Once upon a time there was a brilliant product from Sun called Java Embedded Server devised by Anselm Baird. JES was the predecessor of the OSGi specifications. Anselm got a lot of things right, but not everything. One of the things he had got wrong were the wizards. There was a DependenciesWizard, an InstallWizard, an UninstallWizard, etc. These wizards were identified by a class names and loaded from the bundle at the appropriate time, and given control. This is similar to the proposal in JSR 277 Modularization to let the module help in linking its dependencies, I recall this was the DependenciesWizard (Unfortunately, there seem to be no traces of JES left on the Internet, I only found some old sources from 1999 where I played with JES).
Going back through the mail discussions of that time, I was surprised how little I had learned in ten year because my opposition to these wizards was fierce. The primary reason was that these wizards were running in limbo. This is the place between heaven and hell where you go when things are a tad fuzzy around your soul. Classloader limbo is when any class you use can blow up because it depends on some other module not yet initialized. It is a bit like walking in the dark in an unfamiliar room, blindfolded, and your hands tied behind your back.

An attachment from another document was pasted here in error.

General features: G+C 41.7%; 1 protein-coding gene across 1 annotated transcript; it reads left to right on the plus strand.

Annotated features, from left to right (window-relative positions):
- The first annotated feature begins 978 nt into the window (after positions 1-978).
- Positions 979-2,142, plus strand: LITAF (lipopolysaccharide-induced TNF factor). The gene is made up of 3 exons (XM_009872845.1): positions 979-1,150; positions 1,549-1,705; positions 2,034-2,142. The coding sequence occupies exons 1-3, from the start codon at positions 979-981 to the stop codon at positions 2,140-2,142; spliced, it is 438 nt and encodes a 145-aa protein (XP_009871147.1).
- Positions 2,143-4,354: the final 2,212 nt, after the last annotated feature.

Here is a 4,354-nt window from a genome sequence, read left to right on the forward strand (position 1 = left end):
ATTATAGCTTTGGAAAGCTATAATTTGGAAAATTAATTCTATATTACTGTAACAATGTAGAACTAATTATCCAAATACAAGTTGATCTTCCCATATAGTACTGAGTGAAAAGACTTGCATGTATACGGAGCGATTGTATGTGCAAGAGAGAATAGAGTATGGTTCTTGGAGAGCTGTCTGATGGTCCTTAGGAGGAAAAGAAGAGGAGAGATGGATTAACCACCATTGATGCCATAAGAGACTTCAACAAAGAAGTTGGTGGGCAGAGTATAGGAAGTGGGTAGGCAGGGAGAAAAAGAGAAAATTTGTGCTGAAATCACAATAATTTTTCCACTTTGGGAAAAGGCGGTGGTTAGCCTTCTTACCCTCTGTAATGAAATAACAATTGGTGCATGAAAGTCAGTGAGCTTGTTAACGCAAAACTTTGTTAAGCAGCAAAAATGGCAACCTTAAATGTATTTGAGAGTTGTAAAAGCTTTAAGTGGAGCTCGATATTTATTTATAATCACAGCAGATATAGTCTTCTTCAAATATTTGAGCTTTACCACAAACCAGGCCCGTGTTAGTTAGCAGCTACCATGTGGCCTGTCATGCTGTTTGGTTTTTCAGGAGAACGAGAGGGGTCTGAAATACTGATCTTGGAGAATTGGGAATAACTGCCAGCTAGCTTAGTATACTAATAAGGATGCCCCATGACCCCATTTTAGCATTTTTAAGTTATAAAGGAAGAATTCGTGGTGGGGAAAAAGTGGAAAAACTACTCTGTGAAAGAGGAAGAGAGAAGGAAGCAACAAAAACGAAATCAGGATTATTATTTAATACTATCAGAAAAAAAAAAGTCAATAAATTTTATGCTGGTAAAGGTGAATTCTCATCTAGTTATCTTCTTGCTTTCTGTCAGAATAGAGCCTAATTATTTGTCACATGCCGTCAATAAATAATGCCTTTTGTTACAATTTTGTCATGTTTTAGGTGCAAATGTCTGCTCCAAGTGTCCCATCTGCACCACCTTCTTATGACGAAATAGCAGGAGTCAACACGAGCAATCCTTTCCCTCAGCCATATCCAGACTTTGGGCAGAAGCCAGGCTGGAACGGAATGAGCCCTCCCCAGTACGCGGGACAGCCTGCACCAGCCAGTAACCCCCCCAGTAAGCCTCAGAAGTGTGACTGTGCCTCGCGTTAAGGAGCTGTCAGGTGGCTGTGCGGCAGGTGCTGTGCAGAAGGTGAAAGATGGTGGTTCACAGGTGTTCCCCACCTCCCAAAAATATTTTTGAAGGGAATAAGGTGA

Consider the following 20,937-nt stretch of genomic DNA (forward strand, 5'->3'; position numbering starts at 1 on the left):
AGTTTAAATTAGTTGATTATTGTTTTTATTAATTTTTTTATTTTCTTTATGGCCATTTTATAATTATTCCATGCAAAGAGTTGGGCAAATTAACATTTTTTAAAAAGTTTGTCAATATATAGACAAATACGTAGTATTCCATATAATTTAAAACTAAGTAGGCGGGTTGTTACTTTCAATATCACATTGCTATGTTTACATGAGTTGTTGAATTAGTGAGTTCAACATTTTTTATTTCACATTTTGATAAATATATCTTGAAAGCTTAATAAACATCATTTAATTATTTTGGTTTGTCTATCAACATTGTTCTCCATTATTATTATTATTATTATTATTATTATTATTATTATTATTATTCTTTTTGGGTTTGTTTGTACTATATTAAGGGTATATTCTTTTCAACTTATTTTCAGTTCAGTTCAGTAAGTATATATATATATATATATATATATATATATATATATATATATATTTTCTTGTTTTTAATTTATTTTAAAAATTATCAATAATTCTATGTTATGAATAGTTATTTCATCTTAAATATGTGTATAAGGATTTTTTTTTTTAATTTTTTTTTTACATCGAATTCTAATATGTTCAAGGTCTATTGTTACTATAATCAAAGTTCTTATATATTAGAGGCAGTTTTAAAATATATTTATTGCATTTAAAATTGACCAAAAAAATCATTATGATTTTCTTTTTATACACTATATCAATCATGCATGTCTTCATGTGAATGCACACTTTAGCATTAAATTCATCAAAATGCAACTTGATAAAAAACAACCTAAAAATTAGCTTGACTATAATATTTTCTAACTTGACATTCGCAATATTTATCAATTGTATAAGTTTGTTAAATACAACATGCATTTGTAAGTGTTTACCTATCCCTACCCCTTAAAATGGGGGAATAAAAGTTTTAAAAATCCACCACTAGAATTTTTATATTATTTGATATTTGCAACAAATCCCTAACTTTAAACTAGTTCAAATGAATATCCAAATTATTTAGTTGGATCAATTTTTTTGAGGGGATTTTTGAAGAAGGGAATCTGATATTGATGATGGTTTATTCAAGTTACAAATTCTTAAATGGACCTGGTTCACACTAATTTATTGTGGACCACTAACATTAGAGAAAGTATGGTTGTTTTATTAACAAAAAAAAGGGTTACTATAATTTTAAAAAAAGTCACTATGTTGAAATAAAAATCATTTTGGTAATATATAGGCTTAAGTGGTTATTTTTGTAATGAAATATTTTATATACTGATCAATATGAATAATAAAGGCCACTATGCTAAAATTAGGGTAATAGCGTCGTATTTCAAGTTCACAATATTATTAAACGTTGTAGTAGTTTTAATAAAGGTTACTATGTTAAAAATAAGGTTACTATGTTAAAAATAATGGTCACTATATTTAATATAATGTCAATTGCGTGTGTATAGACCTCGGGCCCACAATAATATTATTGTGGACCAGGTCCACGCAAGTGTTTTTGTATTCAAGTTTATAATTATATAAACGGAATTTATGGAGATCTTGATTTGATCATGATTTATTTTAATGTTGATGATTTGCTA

In January 1999, we had a meeting in Cupertino. Coming back to Ericsson I could report the following to Ericsson management:
The simplification of the wizards was quite successful: They were all removed. This was already proposed on the mail. We also decided to simplify the dependencies. Some elements of ServiceSpace required knowledge about the dependencies. This requirement made certain aspects of ServiceSpace rather inflexible. After these were removed a simple model remained where only one class reflects the Bundle for ServiceSpace, and this class is named in the manifest. In my opinion, these changes made the implementation of a ServiceSpace significantly simpler.
Even Anselm, after a lot of bashing from the other participants became convinced that a declarative approach was better. He proposed some of the API changes that became part of the OSGi:
Here's an API proposal to simplify the way wizards work in ServiceSpace. The essential motivation for that change is to move wizards from programmatic objects into declarative objects, as much as possible (the ultimate plan being to be able to provide tools that work on bundles).
My original drive for removing the wizards was to not have code run in an undefined environment. Looking back at Anselm's mail I see that he actually foresaw how important tools would become. Such tools can only work when the dependencies are declared. The problem to know what a wizard will do when you call it is an insoluable problem. So we succeeded to convince Sun in 1999, if we could only do the same in 2007 ...